Patent construction principles are well settled, and were recently summarized by the Federal Circuit as follows:

Ascertaining the meaning of the claims requires that they be viewed in the context of "those sources available to the public that show what a person of skill in the art would have understood disputed claim language to mean." Phillips v. AWH Corp., 415 F.3d 1303, 1314 (Fed.Cir. 2005) (en banc) (quoting Innova/Pure Water, Inc. v. Safari Water Filtration Sys., Inc., 381 F.3d 1111 (Fed.Cir. 2004)). Phillips teaches that different weights are to be placed on these sources. The most relevant source is the patent's specification, which is "the single best guide to the meaning of a disputed term." Id. at 1315 (quoting Vitronics Corp. v. Conceptronic, Inc., 90 F.3d 1576, 1582 (Fed.Cir. 1996)). Next in importance is the prosecution history, which is also part of the "intrinsic evidence" that directly reflects how the patentee has characterized the invention. Id. at 1317. Extrinsic evidence-testimony, dictionaries, learned treatises, or other material not part of the public record associated with the patent-may be helpful but is "less significant than the intrinsic record in determining the legally operative meaning of claim language." Id. (quoting C.R. Bard, Inc. v. U.S. Surgical Corp., 388 F.3d 858, 862 (Fed.Cir. 2004)). The words of patent claims have the meaning and scope with which they are used in the specification and the prosecution history. Multiform Desiccants, Inc. v. Medzam, 133 F.3d 1473, 1478 (Fed.Cir. 1998).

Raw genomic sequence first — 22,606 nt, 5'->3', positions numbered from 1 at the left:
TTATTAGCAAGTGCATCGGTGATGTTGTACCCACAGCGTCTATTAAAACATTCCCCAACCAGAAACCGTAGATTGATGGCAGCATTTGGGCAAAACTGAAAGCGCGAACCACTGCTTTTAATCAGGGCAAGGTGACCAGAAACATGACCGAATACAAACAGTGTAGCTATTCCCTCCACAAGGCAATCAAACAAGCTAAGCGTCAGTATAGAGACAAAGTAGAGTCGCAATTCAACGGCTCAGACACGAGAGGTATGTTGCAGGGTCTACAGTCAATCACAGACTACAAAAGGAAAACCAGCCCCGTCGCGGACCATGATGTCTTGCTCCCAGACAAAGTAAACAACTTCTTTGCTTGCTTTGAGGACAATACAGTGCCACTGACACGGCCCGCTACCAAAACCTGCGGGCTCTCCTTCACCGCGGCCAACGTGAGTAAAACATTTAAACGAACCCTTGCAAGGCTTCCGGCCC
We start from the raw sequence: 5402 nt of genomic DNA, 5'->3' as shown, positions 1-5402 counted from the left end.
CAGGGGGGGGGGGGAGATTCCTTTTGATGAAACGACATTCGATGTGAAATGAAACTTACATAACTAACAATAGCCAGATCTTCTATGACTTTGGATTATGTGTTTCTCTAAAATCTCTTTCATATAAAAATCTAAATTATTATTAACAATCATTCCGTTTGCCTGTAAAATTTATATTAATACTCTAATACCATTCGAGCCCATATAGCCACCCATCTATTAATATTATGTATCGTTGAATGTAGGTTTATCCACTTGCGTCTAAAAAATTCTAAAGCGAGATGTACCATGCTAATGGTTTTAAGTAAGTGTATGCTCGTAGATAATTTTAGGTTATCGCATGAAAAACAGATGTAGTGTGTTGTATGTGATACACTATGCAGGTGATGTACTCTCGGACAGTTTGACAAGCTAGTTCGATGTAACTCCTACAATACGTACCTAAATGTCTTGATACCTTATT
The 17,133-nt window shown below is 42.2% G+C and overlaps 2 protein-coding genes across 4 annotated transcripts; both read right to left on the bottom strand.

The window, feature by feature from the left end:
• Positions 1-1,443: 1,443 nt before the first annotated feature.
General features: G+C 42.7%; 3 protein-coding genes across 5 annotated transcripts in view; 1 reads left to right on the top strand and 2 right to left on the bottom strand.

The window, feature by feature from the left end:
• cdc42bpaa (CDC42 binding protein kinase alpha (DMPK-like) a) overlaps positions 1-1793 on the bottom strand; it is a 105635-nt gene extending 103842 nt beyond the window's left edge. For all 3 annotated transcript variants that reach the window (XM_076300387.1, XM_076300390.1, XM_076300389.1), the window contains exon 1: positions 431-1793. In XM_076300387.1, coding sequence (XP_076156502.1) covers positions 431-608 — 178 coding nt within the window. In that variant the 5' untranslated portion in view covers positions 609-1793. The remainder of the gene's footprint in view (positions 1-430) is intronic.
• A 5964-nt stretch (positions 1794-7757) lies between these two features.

MBO Labs., Inc. v. Becton, Dickinson & Co., No. 2006-1062, 2007 WL 163068, at *4 (Fed. Cir. Jan. 24, 2007).

In relevant part, the '476 patent discloses an improvement of the '841 patent through the addition of channels and holes in the handle to facilitate lubrication and drainage when being washed.(Sommer Aff., Exhibit C, Column 3: 10-12 ("This invention therefore provides an improved construction for the tenderizer of [the '841 patent] that enhances its cleanability and operability.").) For example, the '476 patent includes a lengthy discussion of the disadvantages of existing hand-held mechanical meat tenderizers, particularly as they relate to the inability to thoroughly clean the device after use. (Sommer Aff., Exhibit C, Column 1: 40-68.) The stated objective of the '476 patent is to eliminate these disadvantages and provide a more sanitary meat tenderizer. (Sommer Aff., Exhibit C, Column 2: 3-12.)

Moreover, in the "Summary of the Invention" portion of the '476 patent, the improvement is partially described as follows:

Extending from the interior of said housing or housings and the exterior of the handle is an aperture or apertures that will permit draining out of the water or liquid containing debris. The tenderizer can then after cleaning and draining be rinsed and thoroughly cleaned both in its exterior and interior portions. It is preferred that the apertures extend through both the upper and lower portions of the handle ...